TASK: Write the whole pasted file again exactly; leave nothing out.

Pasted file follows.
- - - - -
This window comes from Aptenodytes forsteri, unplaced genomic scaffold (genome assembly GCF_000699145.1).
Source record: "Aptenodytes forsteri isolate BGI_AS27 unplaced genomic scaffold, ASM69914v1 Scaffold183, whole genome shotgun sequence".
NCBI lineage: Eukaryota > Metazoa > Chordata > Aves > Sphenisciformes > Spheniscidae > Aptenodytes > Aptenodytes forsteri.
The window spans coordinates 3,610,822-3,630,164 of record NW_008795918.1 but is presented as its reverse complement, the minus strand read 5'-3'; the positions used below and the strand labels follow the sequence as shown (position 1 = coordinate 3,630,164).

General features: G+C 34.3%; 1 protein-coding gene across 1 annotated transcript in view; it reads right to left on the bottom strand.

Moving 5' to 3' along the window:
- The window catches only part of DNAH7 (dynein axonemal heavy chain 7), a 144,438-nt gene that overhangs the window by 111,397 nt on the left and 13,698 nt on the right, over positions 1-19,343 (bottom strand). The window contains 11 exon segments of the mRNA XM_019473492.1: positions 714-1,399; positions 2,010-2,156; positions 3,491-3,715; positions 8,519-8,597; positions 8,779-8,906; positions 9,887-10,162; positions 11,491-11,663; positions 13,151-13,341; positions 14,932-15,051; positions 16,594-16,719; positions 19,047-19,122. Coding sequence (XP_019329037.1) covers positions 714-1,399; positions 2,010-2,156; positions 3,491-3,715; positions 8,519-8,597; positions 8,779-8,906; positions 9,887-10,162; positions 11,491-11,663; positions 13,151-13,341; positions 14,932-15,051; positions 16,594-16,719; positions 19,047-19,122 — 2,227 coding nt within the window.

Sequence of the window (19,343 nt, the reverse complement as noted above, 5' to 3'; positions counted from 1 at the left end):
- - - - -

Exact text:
This window comes from Aptenodytes forsteri, unplaced genomic scaffold (genome assembly GCF_000699145.1).
Source record: "Aptenodytes forsteri isolate BGI_AS27 unplaced genomic scaffold, ASM69914v1 Scaffold183, whole genome shotgun sequence".
NCBI lineage: Eukaryota > Metazoa > Chordata > Aves > Sphenisciformes > Spheniscidae > Aptenodytes > Aptenodytes forsteri.
The window spans coordinates 3,610,822-3,630,164 of record NW_008795918.1 but is presented as its reverse complement, the minus strand read 5'-3'; the positions used below and the strand labels follow the sequence as shown (position 1 = coordinate 3,630,164).

General features: G+C 34.3%; 1 protein-coding gene across 1 annotated transcript in view; it reads right to left on the bottom strand.

Moving 5' to 3' along the window:
- The window catches only part of DNAH7 (dynein axonemal heavy chain 7), a 144,438-nt gene that overhangs the window by 111,397 nt on the left and 13,698 nt on the right, over positions 1-19,343 (bottom strand). The window contains 11 exon segments of the mRNA XM_019473492.1: positions 714-1,399; positions 2,010-2,156; positions 3,491-3,715; positions 8,519-8,597; positions 8,779-8,906; positions 9,887-10,162; positions 11,491-11,663; positions 13,151-13,341; positions 14,932-15,051; positions 16,594-16,719; positions 19,047-19,122. Coding sequence (XP_019329037.1) covers positions 714-1,399; positions 2,010-2,156; positions 3,491-3,715; positions 8,519-8,597; positions 8,779-8,906; positions 9,887-10,162; positions 11,491-11,663; positions 13,151-13,341; positions 14,932-15,051; positions 16,594-16,719; positions 19,047-19,122 — 2,227 coding nt within the window.

Sequence of the window (19,343 nt, the reverse complement as noted above, 5' to 3'; positions counted from 1 at the left end):